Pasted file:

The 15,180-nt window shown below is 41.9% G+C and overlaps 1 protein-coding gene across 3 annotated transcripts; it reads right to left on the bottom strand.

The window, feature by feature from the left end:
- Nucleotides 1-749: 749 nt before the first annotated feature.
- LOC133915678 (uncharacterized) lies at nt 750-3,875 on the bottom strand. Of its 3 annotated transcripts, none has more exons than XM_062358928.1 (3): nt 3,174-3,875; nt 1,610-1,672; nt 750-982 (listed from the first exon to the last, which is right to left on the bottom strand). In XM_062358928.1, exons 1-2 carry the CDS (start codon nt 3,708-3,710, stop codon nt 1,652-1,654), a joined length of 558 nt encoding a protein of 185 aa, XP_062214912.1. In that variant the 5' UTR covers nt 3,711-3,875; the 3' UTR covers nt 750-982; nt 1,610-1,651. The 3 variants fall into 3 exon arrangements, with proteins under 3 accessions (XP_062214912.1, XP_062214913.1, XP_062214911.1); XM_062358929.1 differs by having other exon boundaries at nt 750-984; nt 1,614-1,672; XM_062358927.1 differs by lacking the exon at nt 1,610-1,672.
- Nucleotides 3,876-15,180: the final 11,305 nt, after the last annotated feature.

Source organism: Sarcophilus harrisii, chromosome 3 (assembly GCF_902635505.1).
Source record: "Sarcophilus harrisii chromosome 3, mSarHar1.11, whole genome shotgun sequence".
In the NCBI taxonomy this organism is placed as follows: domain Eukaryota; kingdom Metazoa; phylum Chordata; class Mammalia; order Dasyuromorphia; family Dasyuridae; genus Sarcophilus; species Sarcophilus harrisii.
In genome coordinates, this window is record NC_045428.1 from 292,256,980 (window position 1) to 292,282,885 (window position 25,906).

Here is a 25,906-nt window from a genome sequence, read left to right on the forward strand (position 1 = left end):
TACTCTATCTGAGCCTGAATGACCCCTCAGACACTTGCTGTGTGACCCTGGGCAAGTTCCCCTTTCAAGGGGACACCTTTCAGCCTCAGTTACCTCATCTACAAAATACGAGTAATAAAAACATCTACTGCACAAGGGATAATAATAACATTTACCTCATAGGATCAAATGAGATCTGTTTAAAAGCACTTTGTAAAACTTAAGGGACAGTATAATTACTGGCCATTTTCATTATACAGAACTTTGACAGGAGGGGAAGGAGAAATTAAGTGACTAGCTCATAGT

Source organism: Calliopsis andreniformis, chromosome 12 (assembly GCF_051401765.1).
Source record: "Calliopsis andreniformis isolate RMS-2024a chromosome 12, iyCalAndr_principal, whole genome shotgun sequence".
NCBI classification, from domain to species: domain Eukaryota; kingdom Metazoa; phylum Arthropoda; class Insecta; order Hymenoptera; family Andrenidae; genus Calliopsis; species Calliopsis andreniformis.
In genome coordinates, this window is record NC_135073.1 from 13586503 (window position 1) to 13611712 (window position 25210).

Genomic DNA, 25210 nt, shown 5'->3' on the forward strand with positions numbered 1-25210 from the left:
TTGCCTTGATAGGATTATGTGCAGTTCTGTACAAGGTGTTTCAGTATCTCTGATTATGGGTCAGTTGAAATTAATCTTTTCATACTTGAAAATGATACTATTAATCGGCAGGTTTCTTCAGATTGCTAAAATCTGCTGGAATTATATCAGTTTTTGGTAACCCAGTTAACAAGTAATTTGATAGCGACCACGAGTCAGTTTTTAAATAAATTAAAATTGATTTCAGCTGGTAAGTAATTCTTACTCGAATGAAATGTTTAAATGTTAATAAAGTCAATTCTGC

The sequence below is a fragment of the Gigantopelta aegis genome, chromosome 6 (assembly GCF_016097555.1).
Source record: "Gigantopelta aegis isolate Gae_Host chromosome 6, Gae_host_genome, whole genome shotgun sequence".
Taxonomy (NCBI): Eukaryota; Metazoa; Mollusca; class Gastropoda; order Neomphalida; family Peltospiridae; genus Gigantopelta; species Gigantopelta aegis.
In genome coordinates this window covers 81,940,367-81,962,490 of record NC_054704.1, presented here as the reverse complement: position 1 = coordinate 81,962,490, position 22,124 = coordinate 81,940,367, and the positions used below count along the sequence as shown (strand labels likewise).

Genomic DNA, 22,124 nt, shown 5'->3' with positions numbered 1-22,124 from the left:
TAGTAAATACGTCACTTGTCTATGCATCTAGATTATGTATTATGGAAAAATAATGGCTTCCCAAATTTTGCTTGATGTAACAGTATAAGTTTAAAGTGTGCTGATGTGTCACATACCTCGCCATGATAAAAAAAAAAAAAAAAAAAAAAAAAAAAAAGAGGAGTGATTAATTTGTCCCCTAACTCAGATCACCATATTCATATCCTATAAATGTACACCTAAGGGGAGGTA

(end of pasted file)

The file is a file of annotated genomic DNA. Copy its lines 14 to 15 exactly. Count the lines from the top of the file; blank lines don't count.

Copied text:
NCBI classification, from domain to species: domain Eukaryota; kingdom Metazoa; phylum Arthropoda; class Insecta; order Hymenoptera; family Andrenidae; genus Calliopsis; species Calliopsis andreniformis.
In genome coordinates, this window is record NC_135073.1 from 13586503 (window position 1) to 13611712 (window position 25210).